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An Artist on A Liberation Mission
|by Mark T. Jones|
Beauty by its very nature is often hard to define, yet most of us believe that we can recognize it when we encounter it. The startling originality of an Elsa Schiaparelli dress or the exquisite lines of a Bentley Mulsanne remind us of mankind’s remarkable ability to be inspired by our surroundings and thus to endeavour to create things of beauty ourselves. For anyone fortunate to live on an island such as Trinidad, knows that they are blessed with a vast array of natural beauty; from azure seas and skies to the exotic flora and fauna that appear to compete with each other to radiate colour and warmth. Such an environment shapes the people, whose rich and varied heritage has ensured that they are equally of warm and of varied hues. The inhabitants of the island, whilst seemingly laidback compared with those from more monochrome backgrounds and climes value colour and confidence that comes from the quest to liberate inner beauty. One of those remarkable people keen to help give manumission to our inner radiance is the make-up artist Mario Francis.
An autodidact, the fact that Francis has never had any formal training has freed him from the strictures and hidebound conventions of a stylised art form. He has taught himself to look as well as see and has learnt from his peers, but always been guided by instinct. In seeking to enhance his art he sets great store by heuristic learning and has engaged in his own cosmetic research to in his words; “formulate my own interpretation of ‘beauty’”. A perfectionist, he knows that in a highly competitive field of endeavour the expectation of clients is extremely high, but equally so is the price of perceived failure to satisfy. Inspired by the work that he regular scrutinises in international publications such as Allure, Cosmopolitan, Elle and Essence he is ever eager to emulate the crème de la crème of the world’s make-up artists, whist ensuring that he initiates his own brand of creativity that is imbued with a delicious sense of the avant garde.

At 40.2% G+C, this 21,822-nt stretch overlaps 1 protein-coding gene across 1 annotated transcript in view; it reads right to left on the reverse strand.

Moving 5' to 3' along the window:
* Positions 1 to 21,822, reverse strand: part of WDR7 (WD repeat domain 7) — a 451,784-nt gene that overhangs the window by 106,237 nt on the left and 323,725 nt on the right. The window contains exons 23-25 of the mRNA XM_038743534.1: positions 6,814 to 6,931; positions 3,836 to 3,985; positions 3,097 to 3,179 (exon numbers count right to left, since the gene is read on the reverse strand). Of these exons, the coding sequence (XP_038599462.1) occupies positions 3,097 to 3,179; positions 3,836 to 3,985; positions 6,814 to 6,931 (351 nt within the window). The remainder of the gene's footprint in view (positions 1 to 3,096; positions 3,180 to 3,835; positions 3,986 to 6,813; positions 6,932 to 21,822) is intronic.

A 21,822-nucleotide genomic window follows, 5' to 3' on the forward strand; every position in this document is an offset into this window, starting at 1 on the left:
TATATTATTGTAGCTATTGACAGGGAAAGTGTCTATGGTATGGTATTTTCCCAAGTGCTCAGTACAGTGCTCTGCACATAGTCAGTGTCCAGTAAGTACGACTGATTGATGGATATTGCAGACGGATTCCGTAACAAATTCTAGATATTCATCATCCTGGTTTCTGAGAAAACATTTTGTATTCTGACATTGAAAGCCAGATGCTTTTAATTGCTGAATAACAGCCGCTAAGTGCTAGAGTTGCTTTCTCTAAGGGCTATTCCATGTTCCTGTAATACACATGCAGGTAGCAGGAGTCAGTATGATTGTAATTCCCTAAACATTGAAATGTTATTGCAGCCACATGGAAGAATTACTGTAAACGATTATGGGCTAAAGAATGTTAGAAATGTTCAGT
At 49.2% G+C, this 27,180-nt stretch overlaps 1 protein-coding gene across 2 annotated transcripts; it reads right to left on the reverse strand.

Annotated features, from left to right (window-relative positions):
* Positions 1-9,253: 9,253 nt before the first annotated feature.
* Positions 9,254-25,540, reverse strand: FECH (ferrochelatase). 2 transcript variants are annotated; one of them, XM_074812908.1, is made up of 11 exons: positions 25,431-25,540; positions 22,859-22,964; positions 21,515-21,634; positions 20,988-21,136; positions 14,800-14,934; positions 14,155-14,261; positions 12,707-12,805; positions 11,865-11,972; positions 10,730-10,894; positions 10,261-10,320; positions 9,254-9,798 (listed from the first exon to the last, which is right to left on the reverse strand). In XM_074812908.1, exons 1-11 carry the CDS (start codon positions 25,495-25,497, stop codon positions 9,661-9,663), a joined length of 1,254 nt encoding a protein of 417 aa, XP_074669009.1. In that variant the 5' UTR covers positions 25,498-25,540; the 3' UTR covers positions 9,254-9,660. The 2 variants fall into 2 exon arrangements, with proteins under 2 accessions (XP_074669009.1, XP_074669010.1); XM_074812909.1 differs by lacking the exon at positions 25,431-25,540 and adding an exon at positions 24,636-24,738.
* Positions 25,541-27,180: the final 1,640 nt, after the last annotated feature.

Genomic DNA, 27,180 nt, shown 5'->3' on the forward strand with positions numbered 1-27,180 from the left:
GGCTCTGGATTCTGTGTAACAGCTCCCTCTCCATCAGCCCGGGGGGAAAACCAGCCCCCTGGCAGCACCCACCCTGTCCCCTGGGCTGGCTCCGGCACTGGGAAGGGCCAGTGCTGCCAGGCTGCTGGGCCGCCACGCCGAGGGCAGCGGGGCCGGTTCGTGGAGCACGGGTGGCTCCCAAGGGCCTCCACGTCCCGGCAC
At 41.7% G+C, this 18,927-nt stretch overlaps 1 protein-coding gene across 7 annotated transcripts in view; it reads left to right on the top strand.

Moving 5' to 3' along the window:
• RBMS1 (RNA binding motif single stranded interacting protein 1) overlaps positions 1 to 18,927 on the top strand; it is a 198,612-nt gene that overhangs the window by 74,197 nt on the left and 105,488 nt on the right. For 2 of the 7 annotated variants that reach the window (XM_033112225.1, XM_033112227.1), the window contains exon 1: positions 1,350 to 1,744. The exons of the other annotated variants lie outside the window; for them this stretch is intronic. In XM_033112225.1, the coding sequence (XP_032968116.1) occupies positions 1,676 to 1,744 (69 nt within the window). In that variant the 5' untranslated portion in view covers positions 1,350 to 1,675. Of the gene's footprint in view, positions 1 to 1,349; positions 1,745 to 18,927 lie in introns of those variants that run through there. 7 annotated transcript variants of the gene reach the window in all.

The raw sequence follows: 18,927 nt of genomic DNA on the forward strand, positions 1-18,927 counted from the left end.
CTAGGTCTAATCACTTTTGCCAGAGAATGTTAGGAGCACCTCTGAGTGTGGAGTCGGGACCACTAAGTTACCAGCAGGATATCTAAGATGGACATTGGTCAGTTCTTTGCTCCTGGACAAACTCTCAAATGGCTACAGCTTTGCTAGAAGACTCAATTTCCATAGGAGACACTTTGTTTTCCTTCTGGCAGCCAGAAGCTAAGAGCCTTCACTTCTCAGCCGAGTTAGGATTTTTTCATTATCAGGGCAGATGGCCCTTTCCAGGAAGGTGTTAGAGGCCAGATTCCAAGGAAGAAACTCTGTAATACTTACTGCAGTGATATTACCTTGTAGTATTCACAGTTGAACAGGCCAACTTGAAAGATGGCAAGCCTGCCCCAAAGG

Francis works assiduously to ensure that he accentuates the eyes and makes playful and striking use of light and shade in order to ensure that an individual’s unique ocular qualities are not only appreciated, but made more prominent. “Much of what I do is about experimentation. The human face and body is a glorious and complex palette. Attention to detail is everything. Hair colour and texture, the cheekbones and facial shadows, as well as the skins own sensitivity are all challenges that mean I must never assume that what works with one person will be equally successful with someone else.”
Far from being immodest Francis is his own harshest critic and his exacting standards mean that he constantly reviews and reflects upon his work in a detached manner that reveals remarkable insight. He pauses for a moment and then quotes Pablo Picasso; "Every child is an artist. The problem is how to remain an artist once we grow up", he confesses that he has really struggled at various points to maintain his own creativity; “...Picasso was on to something when he said that, but I'll try to focus on the key things and try not to stray.” He is keen to acknowledge the inspiration and encouragement that he has received from others. He readily admits that owes much to his mother’s discerning eye for fashion and her innate sense of style and goes on to refer to her candour and occasionally acid tongue that has resulted in his own preference for straight talking that has led to many seeking his honest opinion. His piquant opinions and occasional waspish remarks may not have won Francis awards for diplomacy, but those who really know him value what he has to say and appreciate his discernment and desire to tell the truth.